In Saturday’s keynote, Ryan Szrama of Commerce Guys presented the most engaging presentation of my Drupal career. He pointedly avoided another discussion of Drupal Commerce (gasp! see his awesome commerce-related keynote from 2011) and titled Saturday's keynote, "How the GPL Inverted Drupal's Learning Curve." Honestly, this didn’t quite pique my interest, but au contraire! Ryan delivered a fascinating talk. He argued that the kickass, lock-tight nature of GPL 3.0 allowed us (you, me, the Drupal community) to build an extensible, modular, pluggable framework that differs significantly from other top CMSs.
While we do face significant usability issues (thus, the inverted learning curve), Ryan argued that we face them precisely because the incredibly safe environment provided by the GPL allows us to tackle extremely complex problems that other CMSs can't manage.
What did Ryan mean by "safe environment"? The GPL protects us, community developers, from the very real possibility that someone might incorporate our work into their own non-GPL licensed project and then tell us what we can and can’t do with our own work (think: Monsanto). Ryan noted how community development in some other CMSs turned into “silos” of paid add-ons (such as Joomla project pages with links to buy instead of download) and explained how the lack of GPL protection incentivized developers to hide their work behind a paywall, inhibiting collaboration and community spirit. This contrasts with Drupal, where the safe and collaborative spirit afforded by the GPL led to the development of some incredibly complex plugins that power the vibrant ecosystem of modules on drupal.org. Ryan highlighted: Ctools, a plugin to support other plugins (I honestly don't know what it does, and I think that's awesome); Views, one query builder to rule them all; and Rules, an entire programming language in it's own right.
Ryan’s talk kicked off 6 rounds of sessions from a national lineup of presenters. My favorite? Dave Terry’s talk, Starting & Growing a Drupal-based Business: 6 Valuable Lessons I Have Learned. Now you might say to yourself, “How convenient that the presentation Derek liked best is the one by his boss,” and you’d be right. But it’s true, too! Dave has a wealth of experience in an area that makes no sense to me (that is, anything business-related), and I always enjoy hearing him expound the philosophies behind the business of Mediacurrent (also see: the video at the bottom of this post).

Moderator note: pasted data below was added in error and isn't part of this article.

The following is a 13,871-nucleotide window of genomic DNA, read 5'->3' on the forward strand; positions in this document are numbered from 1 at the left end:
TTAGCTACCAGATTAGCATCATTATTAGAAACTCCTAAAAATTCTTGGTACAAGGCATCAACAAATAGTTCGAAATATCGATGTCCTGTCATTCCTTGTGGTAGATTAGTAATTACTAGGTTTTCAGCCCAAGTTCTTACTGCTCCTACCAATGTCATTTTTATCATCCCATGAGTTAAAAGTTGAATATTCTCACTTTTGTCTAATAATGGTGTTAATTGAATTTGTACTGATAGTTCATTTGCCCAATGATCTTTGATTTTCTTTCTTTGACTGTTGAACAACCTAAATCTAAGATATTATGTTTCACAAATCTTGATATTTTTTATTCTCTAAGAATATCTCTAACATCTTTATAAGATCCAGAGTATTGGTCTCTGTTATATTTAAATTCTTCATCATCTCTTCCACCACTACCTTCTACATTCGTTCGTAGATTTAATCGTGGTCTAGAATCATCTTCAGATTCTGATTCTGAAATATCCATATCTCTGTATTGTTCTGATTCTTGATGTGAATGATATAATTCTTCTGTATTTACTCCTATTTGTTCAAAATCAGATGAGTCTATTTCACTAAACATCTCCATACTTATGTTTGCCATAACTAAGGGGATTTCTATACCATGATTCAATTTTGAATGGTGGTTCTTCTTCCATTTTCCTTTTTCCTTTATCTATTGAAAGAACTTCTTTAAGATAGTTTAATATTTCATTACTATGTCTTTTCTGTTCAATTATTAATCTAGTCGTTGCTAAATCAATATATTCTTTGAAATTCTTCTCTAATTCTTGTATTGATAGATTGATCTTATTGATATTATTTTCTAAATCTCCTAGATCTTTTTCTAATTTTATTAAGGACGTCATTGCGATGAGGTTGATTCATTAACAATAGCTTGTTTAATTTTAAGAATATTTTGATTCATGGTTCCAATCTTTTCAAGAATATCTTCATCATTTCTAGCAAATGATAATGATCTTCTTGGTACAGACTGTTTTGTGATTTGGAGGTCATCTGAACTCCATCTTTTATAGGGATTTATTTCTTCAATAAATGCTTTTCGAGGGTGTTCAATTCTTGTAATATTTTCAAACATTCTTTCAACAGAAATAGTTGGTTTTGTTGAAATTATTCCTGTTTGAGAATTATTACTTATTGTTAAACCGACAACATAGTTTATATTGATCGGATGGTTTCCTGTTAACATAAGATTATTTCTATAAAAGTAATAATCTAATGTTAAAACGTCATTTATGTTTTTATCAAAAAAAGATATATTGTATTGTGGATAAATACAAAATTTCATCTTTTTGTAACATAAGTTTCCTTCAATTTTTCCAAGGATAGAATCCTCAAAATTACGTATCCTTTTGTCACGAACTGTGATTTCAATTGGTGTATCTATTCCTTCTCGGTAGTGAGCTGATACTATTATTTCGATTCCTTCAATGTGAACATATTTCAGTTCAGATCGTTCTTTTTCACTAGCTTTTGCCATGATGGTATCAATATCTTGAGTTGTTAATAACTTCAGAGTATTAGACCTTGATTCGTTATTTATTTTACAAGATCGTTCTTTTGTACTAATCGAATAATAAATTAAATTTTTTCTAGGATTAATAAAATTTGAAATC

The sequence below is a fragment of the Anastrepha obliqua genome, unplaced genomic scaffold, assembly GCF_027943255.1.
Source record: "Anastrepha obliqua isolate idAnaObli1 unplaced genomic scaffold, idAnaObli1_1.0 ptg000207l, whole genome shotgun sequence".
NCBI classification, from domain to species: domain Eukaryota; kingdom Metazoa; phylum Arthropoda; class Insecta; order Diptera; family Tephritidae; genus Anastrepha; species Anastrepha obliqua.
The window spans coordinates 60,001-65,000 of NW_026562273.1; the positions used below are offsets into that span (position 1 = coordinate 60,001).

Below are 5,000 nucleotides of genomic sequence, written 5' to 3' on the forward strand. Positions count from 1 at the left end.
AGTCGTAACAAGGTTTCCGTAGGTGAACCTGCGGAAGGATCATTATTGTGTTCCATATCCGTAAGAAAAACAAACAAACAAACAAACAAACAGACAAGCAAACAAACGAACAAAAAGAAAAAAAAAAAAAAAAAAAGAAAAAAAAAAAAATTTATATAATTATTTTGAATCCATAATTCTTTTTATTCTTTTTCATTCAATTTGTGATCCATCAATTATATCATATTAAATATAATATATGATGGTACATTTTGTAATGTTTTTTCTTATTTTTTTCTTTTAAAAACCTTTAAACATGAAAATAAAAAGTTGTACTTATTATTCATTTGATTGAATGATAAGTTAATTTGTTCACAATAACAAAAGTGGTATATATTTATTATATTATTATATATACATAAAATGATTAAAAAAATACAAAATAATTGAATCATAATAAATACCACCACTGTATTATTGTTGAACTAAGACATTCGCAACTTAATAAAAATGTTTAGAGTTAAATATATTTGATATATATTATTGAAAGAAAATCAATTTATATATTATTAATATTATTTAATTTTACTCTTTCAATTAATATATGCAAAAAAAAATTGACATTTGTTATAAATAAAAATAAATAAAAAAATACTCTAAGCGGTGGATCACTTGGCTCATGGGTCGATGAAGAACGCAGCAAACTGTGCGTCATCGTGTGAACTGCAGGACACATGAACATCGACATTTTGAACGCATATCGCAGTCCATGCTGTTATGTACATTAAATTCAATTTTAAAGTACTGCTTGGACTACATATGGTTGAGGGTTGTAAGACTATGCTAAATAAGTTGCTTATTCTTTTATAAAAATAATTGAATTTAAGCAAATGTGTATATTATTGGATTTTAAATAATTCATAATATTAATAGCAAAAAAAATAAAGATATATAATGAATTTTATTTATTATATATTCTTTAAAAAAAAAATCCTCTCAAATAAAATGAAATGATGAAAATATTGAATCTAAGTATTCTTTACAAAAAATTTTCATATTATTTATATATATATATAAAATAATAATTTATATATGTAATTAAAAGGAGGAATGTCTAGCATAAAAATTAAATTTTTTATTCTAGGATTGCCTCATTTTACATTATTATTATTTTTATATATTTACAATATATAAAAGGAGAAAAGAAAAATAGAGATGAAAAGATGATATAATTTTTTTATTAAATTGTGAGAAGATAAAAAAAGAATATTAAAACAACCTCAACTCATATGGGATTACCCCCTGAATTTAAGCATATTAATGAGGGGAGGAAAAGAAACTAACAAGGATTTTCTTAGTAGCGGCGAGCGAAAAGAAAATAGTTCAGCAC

Some thoughts from fellow attendees
“As always, it's great to meet new people. As the organizer of the sessions, I try to talk to all the speakers and that gives me the opportunity to talk to people I haven't met before.” -Don VanDemark, Session Organizer “I found DrupalCamp Florida to be a grassroots, volunteer-led effort that truly embodies the spirit of open-source software principles. The camp provided an exciting day of learning and networking. I particularly appreciated the hospitality displayed by the local community and organizing committee.” -Dave Terry, Presenter "The best thing about Drupalcamp Florida 2013 is what is the best thing about all Drupal events, the community! I had a great time networking, learning and sharing information with all the 300 or so other Drupalers that attended this year. The worst thing about Drupalcamp Florida 2013 ... that it had to end. See you again next year!" -Dustin Cooper, Presenter
With over 300 attendees for the past two years, DrupalCamp Florida will grow even bigger and better next year when you join us! Expect another transcendental keynote, stellar sessions, and quality food - this year, a local BBQ joint came out! Until then, check fldrupalcamp.org for the about-to-be-posted session videos and this link for more photos from the event festivities. Also, be sure to mark October 19th on your calendar for DrupalCamp Atlanta! Additional Resources
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Going Mobile with Drupal | Mediacurrent Blog Post